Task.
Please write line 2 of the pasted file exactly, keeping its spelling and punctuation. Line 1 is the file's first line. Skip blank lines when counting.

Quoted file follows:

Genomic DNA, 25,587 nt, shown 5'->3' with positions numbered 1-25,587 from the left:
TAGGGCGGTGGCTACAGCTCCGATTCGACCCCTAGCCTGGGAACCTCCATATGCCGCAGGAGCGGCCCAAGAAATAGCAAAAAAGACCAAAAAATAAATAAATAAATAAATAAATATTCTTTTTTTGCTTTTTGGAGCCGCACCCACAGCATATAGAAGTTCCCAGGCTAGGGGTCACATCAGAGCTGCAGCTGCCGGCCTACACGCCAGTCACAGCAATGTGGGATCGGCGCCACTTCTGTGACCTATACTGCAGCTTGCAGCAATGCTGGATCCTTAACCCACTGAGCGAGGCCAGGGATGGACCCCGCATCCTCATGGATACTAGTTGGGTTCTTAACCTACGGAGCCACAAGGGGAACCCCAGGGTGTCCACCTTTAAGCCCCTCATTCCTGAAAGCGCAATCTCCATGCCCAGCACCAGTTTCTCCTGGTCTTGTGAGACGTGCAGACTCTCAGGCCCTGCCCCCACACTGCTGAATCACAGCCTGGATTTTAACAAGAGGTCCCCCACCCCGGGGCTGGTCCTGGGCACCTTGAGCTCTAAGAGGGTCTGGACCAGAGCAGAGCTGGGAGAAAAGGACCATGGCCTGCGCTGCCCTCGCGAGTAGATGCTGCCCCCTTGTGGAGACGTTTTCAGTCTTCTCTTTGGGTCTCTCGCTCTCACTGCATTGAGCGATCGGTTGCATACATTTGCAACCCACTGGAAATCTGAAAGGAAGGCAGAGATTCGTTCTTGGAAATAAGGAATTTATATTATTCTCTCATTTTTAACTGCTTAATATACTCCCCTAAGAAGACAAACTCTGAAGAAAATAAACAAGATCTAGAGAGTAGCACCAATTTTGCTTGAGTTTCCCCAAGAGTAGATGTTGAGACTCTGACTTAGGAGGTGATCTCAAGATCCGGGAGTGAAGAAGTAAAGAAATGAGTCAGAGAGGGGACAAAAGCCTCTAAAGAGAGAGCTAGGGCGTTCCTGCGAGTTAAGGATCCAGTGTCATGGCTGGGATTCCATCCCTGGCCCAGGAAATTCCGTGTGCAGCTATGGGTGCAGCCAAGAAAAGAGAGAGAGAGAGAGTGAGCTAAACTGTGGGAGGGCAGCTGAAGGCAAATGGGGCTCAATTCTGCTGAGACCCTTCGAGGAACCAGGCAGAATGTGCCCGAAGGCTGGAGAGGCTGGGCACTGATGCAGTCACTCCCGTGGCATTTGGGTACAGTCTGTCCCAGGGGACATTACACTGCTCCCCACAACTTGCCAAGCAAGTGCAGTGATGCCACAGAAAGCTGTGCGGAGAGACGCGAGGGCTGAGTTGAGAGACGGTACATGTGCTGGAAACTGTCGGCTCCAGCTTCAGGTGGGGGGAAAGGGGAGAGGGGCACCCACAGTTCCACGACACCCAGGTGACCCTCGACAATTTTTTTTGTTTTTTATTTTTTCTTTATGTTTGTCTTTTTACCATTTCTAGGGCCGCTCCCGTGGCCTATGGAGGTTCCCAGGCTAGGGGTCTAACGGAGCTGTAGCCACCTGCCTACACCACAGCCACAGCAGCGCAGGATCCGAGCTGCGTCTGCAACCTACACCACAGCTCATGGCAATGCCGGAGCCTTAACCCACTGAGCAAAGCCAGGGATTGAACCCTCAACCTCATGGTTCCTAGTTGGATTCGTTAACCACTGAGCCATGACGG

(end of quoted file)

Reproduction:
TAGGGCGGTGGCTACAGCTCCGATTCGACCCCTAGCCTGGGAACCTCCATATGCCGCAGGAGCGGCCCAAGAAATAGCAAAAAAGACCAAAAAATAAATAAATAAATAAATAAATATTCTTTTTTTGCTTTTTGGAGCCGCACCCACAGCATATAGAAGTTCCCAGGCTAGGGGTCACATCAGAGCTGCAGCTGCCGGCCTACACGCCAGTCACAGCAATGTGGGATCGGCGCCACTTCTGTGACCTATACTGCAGCTTGCAGCAATGCTGGATCCTTAACCCACTGAGCGAGGCCAGGGATGGACCCCGCATCCTCATGGATACTAGTTGGGTTCTTAACCTACGGAGCCACAAGGGGAACCCCAGGGTGTCCACCTTTAAGCCCCTCATTCCTGAAAGCGCAATCTCCATGCCCAGCACCAGTTTCTCCTGGTCTTGTGAGACGTGCAGACTCTCAGGCCCTGCCCCCACACTGCTGAATCACAGCCTGGATTTTAACAAGAGGTCCCCCACCCCGGGGCTGGTCCTGGGCACCTTGAGCTCTAAGAGGGTCTGGACCAGAGCAGAGCTGGGAGAAAAGGACCATGGCCTGCGCTGCCCTCGCGAGTAGATGCTGCCCCCTTGTGGAGACGTTTTCAGTCTTCTCTTTGGGTCTCTCGCTCTCACTGCATTGAGCGATCGGTTGCATACATTTGCAACCCACTGGAAATCTGAAAGGAAGGCAGAGATTCGTTCTTGGAAATAAGGAATTTATATTATTCTCTCATTTTTAACTGCTTAATATACTCCCCTAAGAAGACAAACTCTGAAGAAAATAAACAAGATCTAGAGAGTAGCACCAATTTTGCTTGAGTTTCCCCAAGAGTAGATGTTGAGACTCTGACTTAGGAGGTGATCTCAAGATCCGGGAGTGAAGAAGTAAAGAAATGAGTCAGAGAGGGGACAAAAGCCTCTAAAGAGAGAGCTAGGGCGTTCCTGCGAGTTAAGGATCCAGTGTCATGGCTGGGATTCCATCCCTGGCCCAGGAAATTCCGTGTGCAGCTATGGGTGCAGCCAAGAAAAGAGAGAGAGAGAGAGTGAGCTAAACTGTGGGAGGGCAGCTGAAGGCAAATGGGGCTCAATTCTGCTGAGACCCTTCGAGGAACCAGGCAGAATGTGCCCGAAGGCTGGAGAGGCTGGGCACTGATGCAGTCACTCCCGTGGCATTTGGGTACAGTCTGTCCCAGGGGACATTACACTGCTCCCCACAACTTGCCAAGCAAGTGCAGTGATGCCACAGAAAGCTGTGCGGAGAGACGCGAGGGCTGAGTTGAGAGACGGTACATGTGCTGGAAACTGTCGGCTCCAGCTTCAGGTGGGGGGAAAGGGGAGAGGGGCACCCACAGTTCCACGACACCCAGGTGACCCTCGACAATTTTTTTTGTTTTTTATTTTTTCTTTATGTTTGTCTTTTTACCATTTCTAGGGCCGCTCCCGTGGCCTATGGAGGTTCCCAGGCTAGGGGTCTAACGGAGCTGTAGCCACCTGCCTACACCACAGCCACAGCAGCGCAGGATCCGAGCTGCGTCTGCAACCTACACCACAGCTCATGGCAATGCCGGAGCCTTAACCCACTGAGCAAAGCCAGGGATTGAACCCTCAACCTCATGGTTCCTAGTTGGATTCGTTAACCACTGAGCCATGACGG